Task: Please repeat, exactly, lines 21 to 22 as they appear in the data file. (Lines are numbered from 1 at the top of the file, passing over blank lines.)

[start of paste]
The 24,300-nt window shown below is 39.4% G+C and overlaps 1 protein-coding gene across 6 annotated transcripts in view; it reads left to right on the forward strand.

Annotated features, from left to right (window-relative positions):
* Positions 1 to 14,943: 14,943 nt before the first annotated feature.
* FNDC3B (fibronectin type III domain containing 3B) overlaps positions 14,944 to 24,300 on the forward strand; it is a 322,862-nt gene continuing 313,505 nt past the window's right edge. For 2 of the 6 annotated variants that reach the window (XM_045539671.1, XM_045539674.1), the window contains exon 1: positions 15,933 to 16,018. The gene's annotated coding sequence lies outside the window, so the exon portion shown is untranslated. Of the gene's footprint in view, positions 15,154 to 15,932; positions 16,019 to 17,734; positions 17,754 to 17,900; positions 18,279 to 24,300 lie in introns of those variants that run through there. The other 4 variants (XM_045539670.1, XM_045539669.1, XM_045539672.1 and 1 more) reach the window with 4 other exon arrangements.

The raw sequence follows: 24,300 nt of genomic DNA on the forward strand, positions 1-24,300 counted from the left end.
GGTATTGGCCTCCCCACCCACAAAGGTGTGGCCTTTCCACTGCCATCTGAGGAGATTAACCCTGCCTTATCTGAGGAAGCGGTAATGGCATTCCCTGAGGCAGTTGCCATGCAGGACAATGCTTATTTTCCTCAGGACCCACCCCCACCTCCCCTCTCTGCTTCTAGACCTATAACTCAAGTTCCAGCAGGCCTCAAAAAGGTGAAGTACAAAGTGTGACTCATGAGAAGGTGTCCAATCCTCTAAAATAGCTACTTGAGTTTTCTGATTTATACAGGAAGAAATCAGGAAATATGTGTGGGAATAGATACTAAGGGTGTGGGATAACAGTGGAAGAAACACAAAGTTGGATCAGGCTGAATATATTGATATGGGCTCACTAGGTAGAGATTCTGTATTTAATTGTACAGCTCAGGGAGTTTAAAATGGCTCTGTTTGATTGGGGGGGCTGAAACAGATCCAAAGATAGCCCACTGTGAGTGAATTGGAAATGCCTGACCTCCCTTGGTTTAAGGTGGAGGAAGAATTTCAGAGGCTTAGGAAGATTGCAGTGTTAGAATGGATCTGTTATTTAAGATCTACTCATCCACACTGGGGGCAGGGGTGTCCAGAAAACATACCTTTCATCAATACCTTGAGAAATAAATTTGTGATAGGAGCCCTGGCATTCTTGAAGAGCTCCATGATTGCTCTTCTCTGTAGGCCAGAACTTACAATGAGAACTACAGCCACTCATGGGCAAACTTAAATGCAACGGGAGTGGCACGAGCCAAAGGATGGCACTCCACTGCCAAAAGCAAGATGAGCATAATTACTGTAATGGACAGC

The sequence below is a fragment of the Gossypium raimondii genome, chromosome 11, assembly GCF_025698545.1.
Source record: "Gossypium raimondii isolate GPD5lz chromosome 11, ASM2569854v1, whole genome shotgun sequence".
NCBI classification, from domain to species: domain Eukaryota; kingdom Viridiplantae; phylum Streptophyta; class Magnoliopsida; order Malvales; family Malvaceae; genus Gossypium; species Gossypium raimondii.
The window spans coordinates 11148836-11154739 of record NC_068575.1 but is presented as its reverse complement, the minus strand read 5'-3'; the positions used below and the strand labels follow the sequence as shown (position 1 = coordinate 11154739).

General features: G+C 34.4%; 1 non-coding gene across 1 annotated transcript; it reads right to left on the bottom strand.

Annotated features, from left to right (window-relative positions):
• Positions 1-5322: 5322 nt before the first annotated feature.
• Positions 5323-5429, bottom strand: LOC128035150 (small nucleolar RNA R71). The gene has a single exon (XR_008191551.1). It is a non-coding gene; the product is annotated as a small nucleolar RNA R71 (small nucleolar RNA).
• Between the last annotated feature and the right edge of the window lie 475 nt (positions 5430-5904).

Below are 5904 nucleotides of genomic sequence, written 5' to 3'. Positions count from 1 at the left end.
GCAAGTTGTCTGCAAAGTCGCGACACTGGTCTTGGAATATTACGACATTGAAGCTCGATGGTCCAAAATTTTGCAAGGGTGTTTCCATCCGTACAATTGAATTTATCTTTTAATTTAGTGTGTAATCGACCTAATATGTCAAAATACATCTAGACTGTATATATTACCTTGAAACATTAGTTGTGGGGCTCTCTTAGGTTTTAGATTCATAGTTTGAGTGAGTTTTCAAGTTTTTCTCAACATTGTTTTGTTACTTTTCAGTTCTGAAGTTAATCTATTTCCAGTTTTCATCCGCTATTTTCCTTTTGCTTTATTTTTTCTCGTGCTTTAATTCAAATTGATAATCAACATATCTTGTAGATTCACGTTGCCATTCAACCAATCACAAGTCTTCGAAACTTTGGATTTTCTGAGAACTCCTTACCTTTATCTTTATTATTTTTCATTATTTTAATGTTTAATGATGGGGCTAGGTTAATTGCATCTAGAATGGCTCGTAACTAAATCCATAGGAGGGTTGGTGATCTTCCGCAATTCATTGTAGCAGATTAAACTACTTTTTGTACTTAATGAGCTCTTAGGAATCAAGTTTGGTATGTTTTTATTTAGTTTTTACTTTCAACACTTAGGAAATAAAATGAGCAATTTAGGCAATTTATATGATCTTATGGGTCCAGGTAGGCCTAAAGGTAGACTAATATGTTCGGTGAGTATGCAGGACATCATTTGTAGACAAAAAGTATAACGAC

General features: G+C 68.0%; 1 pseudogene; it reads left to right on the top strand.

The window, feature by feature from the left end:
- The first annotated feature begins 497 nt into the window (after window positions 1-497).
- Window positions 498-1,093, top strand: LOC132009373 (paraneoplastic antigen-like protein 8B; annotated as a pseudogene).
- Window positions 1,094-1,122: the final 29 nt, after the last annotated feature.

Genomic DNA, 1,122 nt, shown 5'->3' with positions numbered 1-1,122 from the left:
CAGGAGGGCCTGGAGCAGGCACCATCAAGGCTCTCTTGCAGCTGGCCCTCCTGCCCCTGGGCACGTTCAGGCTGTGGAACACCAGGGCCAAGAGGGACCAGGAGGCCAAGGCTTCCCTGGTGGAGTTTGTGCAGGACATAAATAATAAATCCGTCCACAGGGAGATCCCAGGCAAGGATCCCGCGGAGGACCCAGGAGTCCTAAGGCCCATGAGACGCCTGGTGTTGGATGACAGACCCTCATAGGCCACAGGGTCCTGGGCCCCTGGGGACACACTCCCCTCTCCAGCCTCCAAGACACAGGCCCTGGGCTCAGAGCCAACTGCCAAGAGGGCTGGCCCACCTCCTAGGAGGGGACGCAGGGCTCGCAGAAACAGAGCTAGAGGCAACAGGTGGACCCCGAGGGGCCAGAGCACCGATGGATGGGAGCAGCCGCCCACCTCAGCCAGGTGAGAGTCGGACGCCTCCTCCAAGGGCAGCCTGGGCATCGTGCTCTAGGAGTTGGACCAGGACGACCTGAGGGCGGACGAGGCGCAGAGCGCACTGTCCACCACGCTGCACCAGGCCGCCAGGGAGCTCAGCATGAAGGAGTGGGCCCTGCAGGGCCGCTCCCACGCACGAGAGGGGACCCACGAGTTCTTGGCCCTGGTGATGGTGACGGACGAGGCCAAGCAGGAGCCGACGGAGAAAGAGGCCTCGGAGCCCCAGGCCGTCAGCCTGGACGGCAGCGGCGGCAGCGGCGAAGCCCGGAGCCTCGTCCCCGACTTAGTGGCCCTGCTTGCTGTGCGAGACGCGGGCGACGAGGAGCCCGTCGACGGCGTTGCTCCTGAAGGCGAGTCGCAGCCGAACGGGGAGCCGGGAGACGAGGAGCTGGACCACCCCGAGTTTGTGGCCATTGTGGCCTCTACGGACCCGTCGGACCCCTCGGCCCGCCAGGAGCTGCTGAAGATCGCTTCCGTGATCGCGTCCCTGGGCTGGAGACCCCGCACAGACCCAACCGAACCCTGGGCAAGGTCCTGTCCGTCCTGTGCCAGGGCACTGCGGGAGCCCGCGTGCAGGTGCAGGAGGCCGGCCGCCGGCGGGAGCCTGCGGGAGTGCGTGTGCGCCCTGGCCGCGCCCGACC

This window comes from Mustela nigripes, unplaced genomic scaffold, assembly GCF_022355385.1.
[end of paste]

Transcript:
- Window positions 498-1,093, top strand: LOC132009373 (paraneoplastic antigen-like protein 8B; annotated as a pseudogene).
- Window positions 1,094-1,122: the final 29 nt, after the last annotated feature.